Major memory reduction
Users and organizations are embracing Steampipe for increasingly large environments, hundreds of connections (e.g. AWS accounts) is now common. This is more than we ever imagined possible, so for v0.16 we challenged ourselves to scale much further through better memory management.
Steampipe now launches only one process per plugin version, instead of one process per connection. So if you have 100 AWS accounts, they'll now share a single plugin process. That makes startup much faster and reduces memory overhead.
Streaming thousands of results back from those connections would previously grow temporary memory to uncomfortable levels. It was released back to the OS (of course), but created unnecessary pressure while running. We now set and reuse a reasonable size memory buffer while streaming, capping our memory growth regardless of result size.
Finally, the in-memory query result cache now supports an optional STEAMPIPE_MAX_CACHE_SIZE environment variable. Set it as a simple way to control the memory used by the query cache.
The impact of these changes is dramatic.
Here's a comparison of plugin memory used by v0.15 vs v0.16 for tests that stream 5,000 rows per connection:
On a similar chart, for 100,000 rows per connection, there's no v0.15 data for the 50- and 100-connection tests. That's because those tests were unable to complete in v0.15!
Time to first row is now much faster, especially when working with many connections:
If you're pushing the limits on Steampipe's scalability, this new architecture creates plenty of headroom to expand.
New AWS Compliance benchmarks
The AWS Compliance mod gained 5 new benchmarks during this cycle!
GxP 21 CFR Part 11: 113 controls
GxP EU Annex 11: 18 controls
NIST 800-171 Revision 2: 126 controls
CISA Cyber Essentials: 119 controls
And the AWS Foundational Security Best Practices benchmark added 32 new controls.
On the Azure front, Azure Compliance added the CIS 1.4 benchmark.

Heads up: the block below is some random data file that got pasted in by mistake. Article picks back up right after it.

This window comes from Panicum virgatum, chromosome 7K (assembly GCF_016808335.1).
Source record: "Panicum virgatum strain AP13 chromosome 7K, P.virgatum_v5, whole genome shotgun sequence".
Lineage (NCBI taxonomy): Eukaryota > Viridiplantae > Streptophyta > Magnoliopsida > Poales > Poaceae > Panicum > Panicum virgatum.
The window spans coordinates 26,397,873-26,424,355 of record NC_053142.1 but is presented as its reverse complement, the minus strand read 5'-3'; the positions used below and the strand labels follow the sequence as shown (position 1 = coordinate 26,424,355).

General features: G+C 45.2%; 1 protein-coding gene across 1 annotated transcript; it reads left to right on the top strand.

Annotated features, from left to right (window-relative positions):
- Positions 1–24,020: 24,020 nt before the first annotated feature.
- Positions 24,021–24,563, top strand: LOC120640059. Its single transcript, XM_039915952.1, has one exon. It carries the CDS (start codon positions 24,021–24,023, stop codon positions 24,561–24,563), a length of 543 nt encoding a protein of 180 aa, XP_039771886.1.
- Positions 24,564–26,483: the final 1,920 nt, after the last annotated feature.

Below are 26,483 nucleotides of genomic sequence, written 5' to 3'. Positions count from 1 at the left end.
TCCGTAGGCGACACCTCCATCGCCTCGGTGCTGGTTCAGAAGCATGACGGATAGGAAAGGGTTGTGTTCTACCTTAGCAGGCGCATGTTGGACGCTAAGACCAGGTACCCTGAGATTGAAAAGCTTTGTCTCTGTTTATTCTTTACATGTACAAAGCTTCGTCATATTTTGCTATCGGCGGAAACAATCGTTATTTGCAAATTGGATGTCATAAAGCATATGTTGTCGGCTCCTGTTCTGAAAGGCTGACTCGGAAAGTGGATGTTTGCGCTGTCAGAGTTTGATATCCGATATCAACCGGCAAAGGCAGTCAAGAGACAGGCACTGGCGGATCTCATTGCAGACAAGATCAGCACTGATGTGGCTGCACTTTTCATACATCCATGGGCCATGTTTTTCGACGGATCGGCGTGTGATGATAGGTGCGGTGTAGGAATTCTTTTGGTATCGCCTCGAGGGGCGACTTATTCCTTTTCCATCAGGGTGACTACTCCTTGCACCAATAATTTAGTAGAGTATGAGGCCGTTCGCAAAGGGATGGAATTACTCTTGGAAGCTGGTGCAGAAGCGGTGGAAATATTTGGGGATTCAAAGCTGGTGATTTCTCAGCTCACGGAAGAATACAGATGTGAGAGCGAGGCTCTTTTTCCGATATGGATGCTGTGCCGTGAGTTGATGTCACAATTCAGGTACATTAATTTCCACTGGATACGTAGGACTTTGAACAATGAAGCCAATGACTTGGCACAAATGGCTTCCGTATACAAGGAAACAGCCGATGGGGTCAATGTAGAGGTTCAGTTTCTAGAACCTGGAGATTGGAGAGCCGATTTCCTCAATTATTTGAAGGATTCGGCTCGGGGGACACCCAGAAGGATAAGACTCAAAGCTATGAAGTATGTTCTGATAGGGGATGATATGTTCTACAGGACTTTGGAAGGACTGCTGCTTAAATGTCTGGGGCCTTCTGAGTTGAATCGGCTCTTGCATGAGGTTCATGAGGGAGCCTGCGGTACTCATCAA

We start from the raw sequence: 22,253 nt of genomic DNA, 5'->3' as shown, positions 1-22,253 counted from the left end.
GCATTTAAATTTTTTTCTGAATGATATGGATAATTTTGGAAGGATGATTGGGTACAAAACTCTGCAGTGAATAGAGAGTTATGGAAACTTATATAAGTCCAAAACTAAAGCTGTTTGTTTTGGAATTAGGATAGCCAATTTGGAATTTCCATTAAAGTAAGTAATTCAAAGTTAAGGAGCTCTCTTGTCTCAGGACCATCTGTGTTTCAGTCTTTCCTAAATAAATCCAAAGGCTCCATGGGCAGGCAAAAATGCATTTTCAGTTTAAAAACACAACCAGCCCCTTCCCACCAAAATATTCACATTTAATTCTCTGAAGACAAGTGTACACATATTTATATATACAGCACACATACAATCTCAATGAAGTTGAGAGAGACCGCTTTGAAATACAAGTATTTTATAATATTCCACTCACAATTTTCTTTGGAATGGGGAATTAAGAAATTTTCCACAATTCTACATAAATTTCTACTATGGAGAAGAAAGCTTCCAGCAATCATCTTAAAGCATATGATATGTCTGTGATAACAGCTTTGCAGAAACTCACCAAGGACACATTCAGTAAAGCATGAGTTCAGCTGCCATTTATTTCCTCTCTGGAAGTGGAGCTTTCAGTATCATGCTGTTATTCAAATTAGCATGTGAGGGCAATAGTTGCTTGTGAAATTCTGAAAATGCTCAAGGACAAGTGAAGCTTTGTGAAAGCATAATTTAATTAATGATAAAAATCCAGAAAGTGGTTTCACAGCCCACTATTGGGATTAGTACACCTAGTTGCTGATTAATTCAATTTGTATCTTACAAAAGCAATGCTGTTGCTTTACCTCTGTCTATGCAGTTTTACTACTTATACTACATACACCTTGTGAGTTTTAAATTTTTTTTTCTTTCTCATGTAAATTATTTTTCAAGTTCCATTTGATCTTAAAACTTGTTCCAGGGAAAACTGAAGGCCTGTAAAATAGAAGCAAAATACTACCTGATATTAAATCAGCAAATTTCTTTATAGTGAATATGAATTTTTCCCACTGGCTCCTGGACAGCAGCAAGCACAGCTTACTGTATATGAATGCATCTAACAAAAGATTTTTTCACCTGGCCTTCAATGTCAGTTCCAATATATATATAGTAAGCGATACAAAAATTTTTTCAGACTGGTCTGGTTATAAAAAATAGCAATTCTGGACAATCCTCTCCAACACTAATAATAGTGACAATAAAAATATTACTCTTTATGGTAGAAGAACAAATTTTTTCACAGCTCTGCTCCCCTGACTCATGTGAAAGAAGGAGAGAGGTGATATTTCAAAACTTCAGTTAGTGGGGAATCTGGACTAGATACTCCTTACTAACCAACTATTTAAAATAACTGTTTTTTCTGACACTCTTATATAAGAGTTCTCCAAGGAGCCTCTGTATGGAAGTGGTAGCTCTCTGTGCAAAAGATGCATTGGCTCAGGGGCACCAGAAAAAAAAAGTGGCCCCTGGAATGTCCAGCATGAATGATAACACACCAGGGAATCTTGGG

Since our last release, we've added 5 new plugins.
crt.sh - query certificates, issuers, logs, etc
CrowdStrike - query detection events, hosts, users, vulnerabilities, etc.
FreshService - query agents, assets, tickets, etc
Trivy - query scan artifacts, secrets, vulnerabilities, etc.
Vercel - query DNS records, domains, projects, teams, etc.
During this cycle we added 14 new tables to the AWS plugin. And the GitHub plugin acquired one new table, github_audit_log, thanks to Jelmer Borst who added the table and Narayan Gowraj who tested it.
AWS Perimeter - check across all your AWS accounts for resources that are insecurely configured, publicly accessible, or shared with untrusted accounts. The mod comprises 10 benchmarks and 52 controls.
Hacker News Insights - see which languages, companies, databases, and clouds are popular right now on Hacker News.
GitHub Compliance - run the CIS Supply Chain Security compliance benchmark to check source code, build pipelines, dependencies, artifacts, and deployment.
Secure AWS regions
Steampipe now runs in the AWS C2S and SC2S regions. That means users in the U.S. Department of Defense, and in the intelligence community, can now run queries, benchmarks, and dashboards against Top Secret and Secret workloads on these airgapped networks.
Live connection refresh
When you revise an aggregator connection in a plugin config file, or update expired credentials, Steampipe now auto-detects the changes and instantly applies them.
With the addition of the net_http_request table, the Net plugin now enables Steampipe to work as an HTTP client. Queries can use GET or POST, specify HTTP headers, and send POST requests with headers and body.
Let’s get building!
Steampipe delivers tools to build, execute, and visualize and share cloud configuration, compliance, and security frameworks using HCL + SQL and a little elbow grease. To support those tools, it maps a growing suite of APIs to tables that you can query, and join across, in Postgres.
Do you want to help us expand the open source documentation and control coverage for CIS, PCI, HIPAA, and NIST? Add tables to existing plugins? Create plugins to bring new APIs into the mix? Create dashboards to visualize those APIs? The best way to get started is to join our Slack workspace and raise your hand. We would love to talk to you!
For even more good stuff in v0.16.0, check out the full release notes on GitHub.